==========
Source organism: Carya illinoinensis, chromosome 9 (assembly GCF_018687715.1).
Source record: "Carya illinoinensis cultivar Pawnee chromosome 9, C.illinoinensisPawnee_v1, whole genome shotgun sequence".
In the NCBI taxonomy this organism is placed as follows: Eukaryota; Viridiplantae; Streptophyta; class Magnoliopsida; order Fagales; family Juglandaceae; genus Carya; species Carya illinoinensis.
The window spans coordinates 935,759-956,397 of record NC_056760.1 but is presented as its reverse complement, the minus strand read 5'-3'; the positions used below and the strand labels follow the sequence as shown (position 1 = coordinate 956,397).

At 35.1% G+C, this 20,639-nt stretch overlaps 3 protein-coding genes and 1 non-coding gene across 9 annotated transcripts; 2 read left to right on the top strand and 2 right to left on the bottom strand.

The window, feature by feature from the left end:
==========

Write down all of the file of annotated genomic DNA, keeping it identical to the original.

Source organism: Carya illinoinensis, chromosome 9 (assembly GCF_018687715.1).
Source record: "Carya illinoinensis cultivar Pawnee chromosome 9, C.illinoinensisPawnee_v1, whole genome shotgun sequence".
In the NCBI taxonomy this organism is placed as follows: Eukaryota; Viridiplantae; Streptophyta; class Magnoliopsida; order Fagales; family Juglandaceae; genus Carya; species Carya illinoinensis.
The window spans coordinates 935,759-956,397 of record NC_056760.1 but is presented as its reverse complement, the minus strand read 5'-3'; the positions used below and the strand labels follow the sequence as shown (position 1 = coordinate 956,397).

At 35.1% G+C, this 20,639-nt stretch overlaps 3 protein-coding genes and 1 non-coding gene across 9 annotated transcripts; 2 read left to right on the top strand and 2 right to left on the bottom strand.

The window, feature by feature from the left end: